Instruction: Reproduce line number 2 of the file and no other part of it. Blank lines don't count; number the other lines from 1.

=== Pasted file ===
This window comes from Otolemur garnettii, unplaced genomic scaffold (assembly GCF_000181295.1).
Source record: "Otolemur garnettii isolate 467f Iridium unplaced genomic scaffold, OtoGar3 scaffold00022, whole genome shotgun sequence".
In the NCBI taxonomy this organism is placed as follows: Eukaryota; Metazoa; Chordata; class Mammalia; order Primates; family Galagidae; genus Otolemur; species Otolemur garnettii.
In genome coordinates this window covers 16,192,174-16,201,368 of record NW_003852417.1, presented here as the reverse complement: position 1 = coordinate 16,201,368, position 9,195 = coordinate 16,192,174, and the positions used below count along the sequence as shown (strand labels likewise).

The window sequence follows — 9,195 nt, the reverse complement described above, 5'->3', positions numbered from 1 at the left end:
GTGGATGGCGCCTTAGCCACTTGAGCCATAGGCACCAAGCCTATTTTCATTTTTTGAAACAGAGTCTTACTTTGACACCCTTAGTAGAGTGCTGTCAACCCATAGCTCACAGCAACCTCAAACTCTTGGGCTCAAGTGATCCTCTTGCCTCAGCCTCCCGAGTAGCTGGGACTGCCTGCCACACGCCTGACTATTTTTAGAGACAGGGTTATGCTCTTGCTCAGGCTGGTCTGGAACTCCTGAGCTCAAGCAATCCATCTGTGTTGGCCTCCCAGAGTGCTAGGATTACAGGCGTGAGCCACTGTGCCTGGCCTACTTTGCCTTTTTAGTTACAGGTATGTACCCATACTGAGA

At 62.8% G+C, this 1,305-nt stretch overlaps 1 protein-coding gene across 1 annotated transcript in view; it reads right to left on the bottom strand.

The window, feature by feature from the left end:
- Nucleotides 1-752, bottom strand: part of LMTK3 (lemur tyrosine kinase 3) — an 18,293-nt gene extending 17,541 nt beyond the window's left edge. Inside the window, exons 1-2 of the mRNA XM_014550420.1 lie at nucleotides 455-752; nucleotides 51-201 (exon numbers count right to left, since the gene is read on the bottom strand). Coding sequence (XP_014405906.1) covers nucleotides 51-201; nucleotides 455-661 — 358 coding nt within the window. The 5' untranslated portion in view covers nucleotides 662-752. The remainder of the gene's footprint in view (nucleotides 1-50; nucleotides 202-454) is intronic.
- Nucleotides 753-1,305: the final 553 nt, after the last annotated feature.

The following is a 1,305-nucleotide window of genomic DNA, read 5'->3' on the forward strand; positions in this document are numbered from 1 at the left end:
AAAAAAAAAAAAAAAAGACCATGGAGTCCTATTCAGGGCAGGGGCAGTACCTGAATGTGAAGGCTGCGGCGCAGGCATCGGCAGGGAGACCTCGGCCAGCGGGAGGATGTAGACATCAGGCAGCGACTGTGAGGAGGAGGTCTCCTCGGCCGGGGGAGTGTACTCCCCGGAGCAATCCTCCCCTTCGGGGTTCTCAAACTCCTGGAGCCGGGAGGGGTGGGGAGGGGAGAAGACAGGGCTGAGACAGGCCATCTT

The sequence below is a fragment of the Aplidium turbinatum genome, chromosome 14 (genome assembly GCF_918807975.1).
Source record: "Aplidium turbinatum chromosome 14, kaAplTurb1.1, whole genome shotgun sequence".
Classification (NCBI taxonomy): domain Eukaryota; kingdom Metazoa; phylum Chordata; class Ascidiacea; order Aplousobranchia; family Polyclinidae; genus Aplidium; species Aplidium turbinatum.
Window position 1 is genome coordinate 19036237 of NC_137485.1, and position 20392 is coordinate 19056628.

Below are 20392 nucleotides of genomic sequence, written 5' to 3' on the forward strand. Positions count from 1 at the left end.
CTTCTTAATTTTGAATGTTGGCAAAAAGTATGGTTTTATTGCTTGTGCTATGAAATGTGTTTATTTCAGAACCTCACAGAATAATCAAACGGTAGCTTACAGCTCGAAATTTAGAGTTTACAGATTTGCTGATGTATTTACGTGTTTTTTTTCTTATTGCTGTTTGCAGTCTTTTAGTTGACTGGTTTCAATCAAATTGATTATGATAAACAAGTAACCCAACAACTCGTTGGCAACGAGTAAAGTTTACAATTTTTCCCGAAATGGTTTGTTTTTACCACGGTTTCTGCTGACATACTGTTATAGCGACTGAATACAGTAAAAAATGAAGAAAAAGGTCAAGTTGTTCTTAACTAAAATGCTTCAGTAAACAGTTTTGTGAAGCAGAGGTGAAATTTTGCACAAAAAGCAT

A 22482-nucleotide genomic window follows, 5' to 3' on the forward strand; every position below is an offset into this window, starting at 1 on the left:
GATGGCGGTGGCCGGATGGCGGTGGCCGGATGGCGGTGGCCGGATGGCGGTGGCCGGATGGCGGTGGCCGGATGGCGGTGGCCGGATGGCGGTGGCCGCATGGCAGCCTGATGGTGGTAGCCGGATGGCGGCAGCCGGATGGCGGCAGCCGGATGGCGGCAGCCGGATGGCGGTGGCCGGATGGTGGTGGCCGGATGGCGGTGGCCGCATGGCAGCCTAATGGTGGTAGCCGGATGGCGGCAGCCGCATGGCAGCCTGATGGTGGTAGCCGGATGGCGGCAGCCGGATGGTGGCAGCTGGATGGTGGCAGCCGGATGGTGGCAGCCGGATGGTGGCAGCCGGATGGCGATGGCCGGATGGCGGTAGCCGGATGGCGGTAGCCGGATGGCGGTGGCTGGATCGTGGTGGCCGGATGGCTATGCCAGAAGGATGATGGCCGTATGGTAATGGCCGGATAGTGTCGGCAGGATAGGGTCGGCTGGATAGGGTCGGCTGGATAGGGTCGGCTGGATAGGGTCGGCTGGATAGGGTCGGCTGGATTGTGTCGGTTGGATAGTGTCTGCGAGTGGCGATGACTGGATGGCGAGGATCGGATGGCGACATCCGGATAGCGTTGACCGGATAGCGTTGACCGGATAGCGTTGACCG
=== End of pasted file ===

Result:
Source record: "Otolemur garnettii isolate 467f Iridium unplaced genomic scaffold, OtoGar3 scaffold00022, whole genome shotgun sequence".